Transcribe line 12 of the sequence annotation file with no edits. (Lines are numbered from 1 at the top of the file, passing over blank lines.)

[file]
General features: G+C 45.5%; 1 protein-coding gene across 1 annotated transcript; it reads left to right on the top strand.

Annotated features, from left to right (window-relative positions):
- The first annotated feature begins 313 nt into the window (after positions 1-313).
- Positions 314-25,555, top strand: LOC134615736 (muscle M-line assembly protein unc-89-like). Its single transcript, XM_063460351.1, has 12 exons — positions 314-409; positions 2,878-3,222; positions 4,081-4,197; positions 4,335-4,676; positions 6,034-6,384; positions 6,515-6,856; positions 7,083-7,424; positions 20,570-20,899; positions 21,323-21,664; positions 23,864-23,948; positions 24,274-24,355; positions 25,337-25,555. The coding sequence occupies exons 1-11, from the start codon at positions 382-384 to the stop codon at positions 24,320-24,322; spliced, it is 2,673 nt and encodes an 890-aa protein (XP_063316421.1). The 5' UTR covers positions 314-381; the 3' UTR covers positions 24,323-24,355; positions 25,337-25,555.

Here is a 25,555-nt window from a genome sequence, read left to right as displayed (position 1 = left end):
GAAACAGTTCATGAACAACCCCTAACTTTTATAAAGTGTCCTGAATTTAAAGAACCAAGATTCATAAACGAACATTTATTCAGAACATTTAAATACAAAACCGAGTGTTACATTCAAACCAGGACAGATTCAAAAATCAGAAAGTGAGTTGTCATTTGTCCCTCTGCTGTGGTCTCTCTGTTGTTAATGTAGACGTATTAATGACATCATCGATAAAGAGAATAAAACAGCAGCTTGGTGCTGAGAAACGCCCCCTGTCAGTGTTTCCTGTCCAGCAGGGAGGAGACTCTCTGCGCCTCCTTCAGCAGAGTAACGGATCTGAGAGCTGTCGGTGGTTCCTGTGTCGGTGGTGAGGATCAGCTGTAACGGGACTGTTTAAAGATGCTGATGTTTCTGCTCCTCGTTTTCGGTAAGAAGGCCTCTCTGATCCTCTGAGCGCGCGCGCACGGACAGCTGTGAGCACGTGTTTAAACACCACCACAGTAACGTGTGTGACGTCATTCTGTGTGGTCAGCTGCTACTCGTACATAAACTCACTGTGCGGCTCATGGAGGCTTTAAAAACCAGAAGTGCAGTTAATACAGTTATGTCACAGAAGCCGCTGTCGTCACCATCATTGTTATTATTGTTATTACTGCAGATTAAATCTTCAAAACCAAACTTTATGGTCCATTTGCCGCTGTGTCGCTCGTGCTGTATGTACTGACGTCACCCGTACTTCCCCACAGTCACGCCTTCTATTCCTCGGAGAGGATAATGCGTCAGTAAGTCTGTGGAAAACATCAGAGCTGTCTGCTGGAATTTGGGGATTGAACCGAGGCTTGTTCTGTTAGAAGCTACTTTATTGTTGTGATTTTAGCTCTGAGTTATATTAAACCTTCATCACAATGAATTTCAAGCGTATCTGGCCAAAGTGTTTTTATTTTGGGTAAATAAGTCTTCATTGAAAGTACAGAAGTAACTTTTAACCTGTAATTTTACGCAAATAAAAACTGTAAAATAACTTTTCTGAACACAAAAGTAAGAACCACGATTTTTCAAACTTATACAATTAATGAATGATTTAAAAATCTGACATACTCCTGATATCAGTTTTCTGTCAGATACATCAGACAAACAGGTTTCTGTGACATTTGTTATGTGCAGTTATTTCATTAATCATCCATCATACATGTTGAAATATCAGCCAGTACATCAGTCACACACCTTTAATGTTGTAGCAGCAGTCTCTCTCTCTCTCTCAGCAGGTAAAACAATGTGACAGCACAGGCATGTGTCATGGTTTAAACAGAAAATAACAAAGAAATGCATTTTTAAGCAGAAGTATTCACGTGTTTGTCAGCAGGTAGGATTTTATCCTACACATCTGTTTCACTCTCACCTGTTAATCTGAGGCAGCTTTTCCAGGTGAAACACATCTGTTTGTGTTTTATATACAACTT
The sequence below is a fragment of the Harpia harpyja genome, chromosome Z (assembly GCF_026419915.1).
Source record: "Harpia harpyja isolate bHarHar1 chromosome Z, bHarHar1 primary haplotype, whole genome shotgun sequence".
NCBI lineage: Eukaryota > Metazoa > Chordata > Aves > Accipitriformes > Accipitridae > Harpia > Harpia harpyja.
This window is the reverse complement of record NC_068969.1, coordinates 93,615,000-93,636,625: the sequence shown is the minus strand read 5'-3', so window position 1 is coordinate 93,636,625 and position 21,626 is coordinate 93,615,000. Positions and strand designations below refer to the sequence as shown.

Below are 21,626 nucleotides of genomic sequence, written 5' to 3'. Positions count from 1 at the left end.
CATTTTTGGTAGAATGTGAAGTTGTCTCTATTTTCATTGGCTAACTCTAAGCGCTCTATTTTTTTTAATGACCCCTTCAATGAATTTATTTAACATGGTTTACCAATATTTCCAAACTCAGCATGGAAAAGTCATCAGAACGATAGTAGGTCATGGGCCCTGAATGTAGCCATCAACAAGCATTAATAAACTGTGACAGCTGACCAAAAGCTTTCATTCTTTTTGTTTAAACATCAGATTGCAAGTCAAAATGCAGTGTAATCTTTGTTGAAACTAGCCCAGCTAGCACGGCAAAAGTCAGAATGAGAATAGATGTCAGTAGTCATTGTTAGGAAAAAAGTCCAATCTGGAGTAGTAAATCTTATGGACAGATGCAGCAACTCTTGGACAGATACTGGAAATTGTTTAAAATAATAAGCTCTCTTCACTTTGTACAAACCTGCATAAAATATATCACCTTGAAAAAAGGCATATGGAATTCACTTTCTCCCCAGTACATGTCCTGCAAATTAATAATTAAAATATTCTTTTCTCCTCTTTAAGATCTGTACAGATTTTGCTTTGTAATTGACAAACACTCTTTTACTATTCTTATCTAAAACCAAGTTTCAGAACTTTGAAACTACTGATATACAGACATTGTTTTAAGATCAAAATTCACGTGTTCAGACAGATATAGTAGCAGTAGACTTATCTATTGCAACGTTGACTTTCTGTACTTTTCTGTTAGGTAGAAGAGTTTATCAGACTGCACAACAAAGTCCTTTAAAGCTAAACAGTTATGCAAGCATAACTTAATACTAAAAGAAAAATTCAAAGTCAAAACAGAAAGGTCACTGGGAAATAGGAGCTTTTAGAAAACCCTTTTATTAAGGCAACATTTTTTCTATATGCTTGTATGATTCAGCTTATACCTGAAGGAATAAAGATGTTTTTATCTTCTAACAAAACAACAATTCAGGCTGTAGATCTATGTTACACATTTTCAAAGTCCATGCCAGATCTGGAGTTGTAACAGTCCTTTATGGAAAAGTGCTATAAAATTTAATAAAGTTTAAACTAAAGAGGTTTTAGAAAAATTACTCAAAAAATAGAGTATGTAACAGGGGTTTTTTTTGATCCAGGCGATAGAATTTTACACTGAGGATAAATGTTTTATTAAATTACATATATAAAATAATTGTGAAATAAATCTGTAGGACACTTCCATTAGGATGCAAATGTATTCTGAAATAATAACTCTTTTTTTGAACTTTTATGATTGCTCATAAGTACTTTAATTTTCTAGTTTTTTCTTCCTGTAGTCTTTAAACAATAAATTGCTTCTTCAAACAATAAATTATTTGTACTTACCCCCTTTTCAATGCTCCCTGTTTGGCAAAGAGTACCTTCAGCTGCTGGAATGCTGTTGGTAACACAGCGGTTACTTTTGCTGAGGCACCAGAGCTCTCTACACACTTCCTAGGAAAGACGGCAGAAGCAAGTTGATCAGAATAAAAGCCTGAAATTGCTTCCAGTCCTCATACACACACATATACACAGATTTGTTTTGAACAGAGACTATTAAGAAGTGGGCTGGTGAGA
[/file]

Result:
CATTTTTGGTAGAATGTGAAGTTGTCTCTATTTTCATTGGCTAACTCTAAGCGCTCTATTTTTTTTAATGACCCCTTCAATGAATTTATTTAACATGGTTTACCAATATTTCCAAACTCAGCATGGAAAAGTCATCAGAACGATAGTAGGTCATGGGCCCTGAATGTAGCCATCAACAAGCATTAATAAACTGTGACAGCTGACCAAAAGCTTTCATTCTTTTTGTTTAAACATCAGATTGCAAGTCAAAATGCAGTGTAATCTTTGTTGAAACTAGCCCAGCTAGCACGGCAAAAGTCAGAATGAGAATAGATGTCAGTAGTCATTGTTAGGAAAAAAGTCCAATCTGGAGTAGTAAATCTTATGGACAGATGCAGCAACTCTTGGACAGATACTGGAAATTGTTTAAAATAATAAGCTCTCTTCACTTTGTACAAACCTGCATAAAATATATCACCTTGAAAAAAGGCATATGGAATTCACTTTCTCCCCAGTACATGTCCTGCAAATTAATAATTAAAATATTCTTTTCTCCTCTTTAAGATCTGTACAGATTTTGCTTTGTAATTGACAAACACTCTTTTACTATTCTTATCTAAAACCAAGTTTCAGAACTTTGAAACTACTGATATACAGACATTGTTTTAAGATCAAAATTCACGTGTTCAGACAGATATAGTAGCAGTAGACTTATCTATTGCAACGTTGACTTTCTGTACTTTTCTGTTAGGTAGAAGAGTTTATCAGACTGCACAACAAAGTCCTTTAAAGCTAAACAGTTATGCAAGCATAACTTAATACTAAAAGAAAAATTCAAAGTCAAAACAGAAAGGTCACTGGGAAATAGGAGCTTTTAGAAAACCCTTTTATTAAGGCAACATTTTTTCTATATGCTTGTATGATTCAGCTTATACCTGAAGGAATAAAGATGTTTTTATCTTCTAACAAAACAACAATTCAGGCTGTAGATCTATGTTACACATTTTCAAAGTCCATGCCAGATCTGGAGTTGTAACAGTCCTTTATGGAAAAGTGCTATAAAATTTAATAAAGTTTAAACTAAAGAGGTTTTAGAAAAATTACTCAAAAAATAGAGTATGTAACAGGGGTTTTTTTTGATCCAGGCGATAGAATTTTACACTGAGGATAAATGTTTTATTAAATTACATATATAAAATAATTGTGAAATAAATCTGTAGGACACTTCCATTAGGATGCAAATGTATTCTGAAATAATAACTCTTTTTTTGAACTTTTATGATTGCTCATAAGTACTTTAATTTTCTAGTTTTTTCTTCCTGTAGTCTTTAAACAATAAATTGCTTCTTCAAACAATAAATTATTTGTACTTACCCCCTTTTCAATGCTCCCTGTTTGGCAAAGAGTACCTTCAGCTGCTGGAATGCTGTTGGTAACACAGCGGTTACTTTTGCTGAGGCACCAGAGCTCTCTACACACTTCCTAGGAAAGACGGCAGAAGCAAGTTGATCAGAATAAAAGCCTGAAATTGCTTCCAGTCCTCATACACACACATATACACAGATTTGTTTTGAACAGAGACTATTAAGAAGTGGGCTGGTGAGA